ADDING TOO MUCH VALUE?
The biggest problem, he says, is the overwhelming desire to win.
"The people I coach are very successful people, so it's very hard for winners to not constantly win. Even if it's trivial and not worth it, we still want to win - because we love winning. It's a very deep habit," he says.
He says that wanting to win at all costs and in all situations can affect interpersonal relations and alienate people, amounting to a Pyrrhic victory. So before you react, ask yourself if it's something worth winning, he says.
Another common mistake that Dr Goldsmith observes in leaders is the penchant for "adding too much value". Or, put another way, the bad habit of wanting to add one's two cents worth in every discussion.
"For example, a young, smart and enthusiastic worker comes up to you with an idea. You think it's great. Instead of saying it's a great idea and leaving it at that, your natural tendency is to say - why not add this or change this instead?" he says.
While it may seem to be better for all parties if ideas are improved upon, Dr Goldsmith says it is not always the case.
He explains that the problem with this is that the quality of the idea may go up by 5 per cent, but the commitment of the young worker to execute it will go down by 50 per cent. That's because it is no longer the young man's idea, but the leader's.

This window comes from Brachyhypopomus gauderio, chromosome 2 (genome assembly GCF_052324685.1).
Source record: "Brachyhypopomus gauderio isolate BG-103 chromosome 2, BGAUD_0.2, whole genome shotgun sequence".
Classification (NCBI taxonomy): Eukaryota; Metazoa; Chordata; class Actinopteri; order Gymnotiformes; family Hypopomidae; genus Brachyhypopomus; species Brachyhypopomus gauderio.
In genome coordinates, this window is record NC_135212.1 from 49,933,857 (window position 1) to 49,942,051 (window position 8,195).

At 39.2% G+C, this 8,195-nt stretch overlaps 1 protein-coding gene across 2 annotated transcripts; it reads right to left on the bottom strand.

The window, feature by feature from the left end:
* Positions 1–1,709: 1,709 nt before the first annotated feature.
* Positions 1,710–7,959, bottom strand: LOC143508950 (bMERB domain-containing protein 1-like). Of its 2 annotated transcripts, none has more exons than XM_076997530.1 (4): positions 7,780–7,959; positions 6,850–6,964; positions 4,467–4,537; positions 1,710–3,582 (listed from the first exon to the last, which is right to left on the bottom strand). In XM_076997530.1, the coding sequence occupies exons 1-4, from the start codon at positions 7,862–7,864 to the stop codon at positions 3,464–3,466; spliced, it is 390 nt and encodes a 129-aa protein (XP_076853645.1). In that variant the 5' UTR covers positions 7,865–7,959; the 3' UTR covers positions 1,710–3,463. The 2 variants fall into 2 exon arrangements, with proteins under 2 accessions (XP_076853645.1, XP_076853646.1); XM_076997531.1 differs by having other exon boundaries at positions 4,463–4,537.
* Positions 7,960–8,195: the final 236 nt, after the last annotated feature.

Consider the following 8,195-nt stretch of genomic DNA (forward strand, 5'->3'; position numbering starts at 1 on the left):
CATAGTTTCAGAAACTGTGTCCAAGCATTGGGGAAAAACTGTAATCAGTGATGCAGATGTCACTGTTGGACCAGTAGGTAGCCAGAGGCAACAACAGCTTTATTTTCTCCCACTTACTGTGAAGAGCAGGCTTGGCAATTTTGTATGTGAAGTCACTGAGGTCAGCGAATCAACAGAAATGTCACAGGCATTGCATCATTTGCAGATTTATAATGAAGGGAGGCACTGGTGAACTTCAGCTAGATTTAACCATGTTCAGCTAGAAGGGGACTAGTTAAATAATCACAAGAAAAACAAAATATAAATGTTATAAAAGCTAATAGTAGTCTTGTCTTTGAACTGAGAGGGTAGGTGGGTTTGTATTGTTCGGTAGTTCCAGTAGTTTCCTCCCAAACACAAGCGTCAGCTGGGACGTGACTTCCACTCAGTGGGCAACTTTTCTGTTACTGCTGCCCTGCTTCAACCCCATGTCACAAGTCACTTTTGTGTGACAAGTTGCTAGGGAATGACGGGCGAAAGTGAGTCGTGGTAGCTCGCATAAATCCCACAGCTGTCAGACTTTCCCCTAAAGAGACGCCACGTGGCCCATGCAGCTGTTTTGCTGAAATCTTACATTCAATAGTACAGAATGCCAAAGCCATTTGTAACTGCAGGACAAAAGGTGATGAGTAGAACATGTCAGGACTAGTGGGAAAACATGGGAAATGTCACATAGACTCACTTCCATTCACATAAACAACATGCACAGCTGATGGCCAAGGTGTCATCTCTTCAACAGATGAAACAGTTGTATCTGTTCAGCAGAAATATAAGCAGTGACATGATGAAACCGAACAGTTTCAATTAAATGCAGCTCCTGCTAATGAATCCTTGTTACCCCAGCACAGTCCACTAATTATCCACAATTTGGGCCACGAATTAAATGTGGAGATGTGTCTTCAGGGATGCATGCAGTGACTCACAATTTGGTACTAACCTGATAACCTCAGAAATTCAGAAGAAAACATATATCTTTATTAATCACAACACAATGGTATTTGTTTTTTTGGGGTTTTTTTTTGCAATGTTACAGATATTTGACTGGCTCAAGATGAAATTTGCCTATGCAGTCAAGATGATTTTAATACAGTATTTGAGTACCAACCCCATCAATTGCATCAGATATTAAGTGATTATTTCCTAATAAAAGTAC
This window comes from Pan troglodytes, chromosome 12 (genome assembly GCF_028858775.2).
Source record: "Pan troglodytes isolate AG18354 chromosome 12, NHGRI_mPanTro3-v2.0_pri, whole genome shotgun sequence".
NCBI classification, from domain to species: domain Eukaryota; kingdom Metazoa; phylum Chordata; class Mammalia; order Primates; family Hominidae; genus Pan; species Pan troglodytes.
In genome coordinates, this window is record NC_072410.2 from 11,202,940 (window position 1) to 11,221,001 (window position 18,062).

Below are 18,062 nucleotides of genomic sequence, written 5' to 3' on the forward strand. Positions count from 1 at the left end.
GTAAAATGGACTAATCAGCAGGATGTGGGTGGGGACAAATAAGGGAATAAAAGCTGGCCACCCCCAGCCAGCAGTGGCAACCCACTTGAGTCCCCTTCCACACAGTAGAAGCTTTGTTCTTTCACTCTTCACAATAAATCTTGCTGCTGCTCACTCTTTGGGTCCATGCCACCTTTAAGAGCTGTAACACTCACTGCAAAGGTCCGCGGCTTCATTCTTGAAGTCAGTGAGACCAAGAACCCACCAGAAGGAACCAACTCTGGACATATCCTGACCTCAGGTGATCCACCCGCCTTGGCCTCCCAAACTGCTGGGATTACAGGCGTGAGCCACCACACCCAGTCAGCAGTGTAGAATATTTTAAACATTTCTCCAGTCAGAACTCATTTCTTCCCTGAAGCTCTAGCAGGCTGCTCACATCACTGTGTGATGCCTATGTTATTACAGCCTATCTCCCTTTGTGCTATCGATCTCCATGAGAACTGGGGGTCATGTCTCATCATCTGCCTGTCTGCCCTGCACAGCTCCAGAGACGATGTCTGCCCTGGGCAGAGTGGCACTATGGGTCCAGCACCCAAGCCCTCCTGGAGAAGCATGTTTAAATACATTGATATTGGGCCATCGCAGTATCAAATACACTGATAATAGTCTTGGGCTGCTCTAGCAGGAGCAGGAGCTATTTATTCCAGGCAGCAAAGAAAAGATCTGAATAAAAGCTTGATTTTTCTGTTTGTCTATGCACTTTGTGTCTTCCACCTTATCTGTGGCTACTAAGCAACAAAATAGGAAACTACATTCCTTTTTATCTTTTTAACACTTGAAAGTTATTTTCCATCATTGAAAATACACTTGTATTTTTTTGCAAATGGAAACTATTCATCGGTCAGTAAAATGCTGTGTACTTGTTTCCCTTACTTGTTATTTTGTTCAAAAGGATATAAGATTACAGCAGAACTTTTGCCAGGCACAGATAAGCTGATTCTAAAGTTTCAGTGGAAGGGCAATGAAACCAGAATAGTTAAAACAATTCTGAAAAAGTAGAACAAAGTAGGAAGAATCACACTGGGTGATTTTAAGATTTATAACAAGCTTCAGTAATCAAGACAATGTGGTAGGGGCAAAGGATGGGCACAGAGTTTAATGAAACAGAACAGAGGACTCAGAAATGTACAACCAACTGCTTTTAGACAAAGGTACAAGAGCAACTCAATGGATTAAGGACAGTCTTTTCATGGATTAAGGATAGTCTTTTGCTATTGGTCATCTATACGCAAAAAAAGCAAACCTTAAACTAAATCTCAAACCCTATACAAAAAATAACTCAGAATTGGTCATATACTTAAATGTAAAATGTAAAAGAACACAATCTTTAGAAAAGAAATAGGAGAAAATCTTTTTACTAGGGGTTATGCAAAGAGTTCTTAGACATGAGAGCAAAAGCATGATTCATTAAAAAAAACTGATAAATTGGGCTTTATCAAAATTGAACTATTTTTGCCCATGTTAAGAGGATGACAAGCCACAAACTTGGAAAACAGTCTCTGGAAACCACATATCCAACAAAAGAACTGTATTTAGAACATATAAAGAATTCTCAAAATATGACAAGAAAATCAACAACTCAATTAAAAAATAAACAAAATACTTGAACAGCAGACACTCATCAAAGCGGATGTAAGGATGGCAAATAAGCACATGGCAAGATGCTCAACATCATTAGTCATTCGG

"We get so wrapped up trying to improve the quality this much, but we damage the commitment even more," says Dr Goldsmith.
Leaders who cannot resist adding their opinions to matters they are unsure about may also find that, very often, those viewpoints become orders that get followed without question, no matter how ridiculous they are.
Suggestions become orders. If they are smart, they are orders. If they are stupid, they are orders. And if it wasn't meant to be orders, they become orders anyway," he says.
His advice: Before you speak, take a breath and ask yourself if what you are about to say is worth it. Leaders may find that there is more to gain by not trying to "add value".